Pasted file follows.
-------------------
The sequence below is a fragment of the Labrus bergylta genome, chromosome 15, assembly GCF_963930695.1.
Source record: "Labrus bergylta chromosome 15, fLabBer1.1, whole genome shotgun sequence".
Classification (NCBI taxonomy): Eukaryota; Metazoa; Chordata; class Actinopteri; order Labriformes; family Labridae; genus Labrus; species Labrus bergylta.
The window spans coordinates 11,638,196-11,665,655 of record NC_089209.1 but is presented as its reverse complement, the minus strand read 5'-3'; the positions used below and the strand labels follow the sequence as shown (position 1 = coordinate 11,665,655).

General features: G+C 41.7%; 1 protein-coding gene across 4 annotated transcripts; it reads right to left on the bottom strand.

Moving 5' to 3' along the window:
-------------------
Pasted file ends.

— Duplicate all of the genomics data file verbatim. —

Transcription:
The sequence below is a fragment of the Labrus bergylta genome, chromosome 15, assembly GCF_963930695.1.
Source record: "Labrus bergylta chromosome 15, fLabBer1.1, whole genome shotgun sequence".
Classification (NCBI taxonomy): Eukaryota; Metazoa; Chordata; class Actinopteri; order Labriformes; family Labridae; genus Labrus; species Labrus bergylta.
The window spans coordinates 11,638,196-11,665,655 of record NC_089209.1 but is presented as its reverse complement, the minus strand read 5'-3'; the positions used below and the strand labels follow the sequence as shown (position 1 = coordinate 11,665,655).

General features: G+C 41.7%; 1 protein-coding gene across 4 annotated transcripts; it reads right to left on the bottom strand.

Moving 5' to 3' along the window: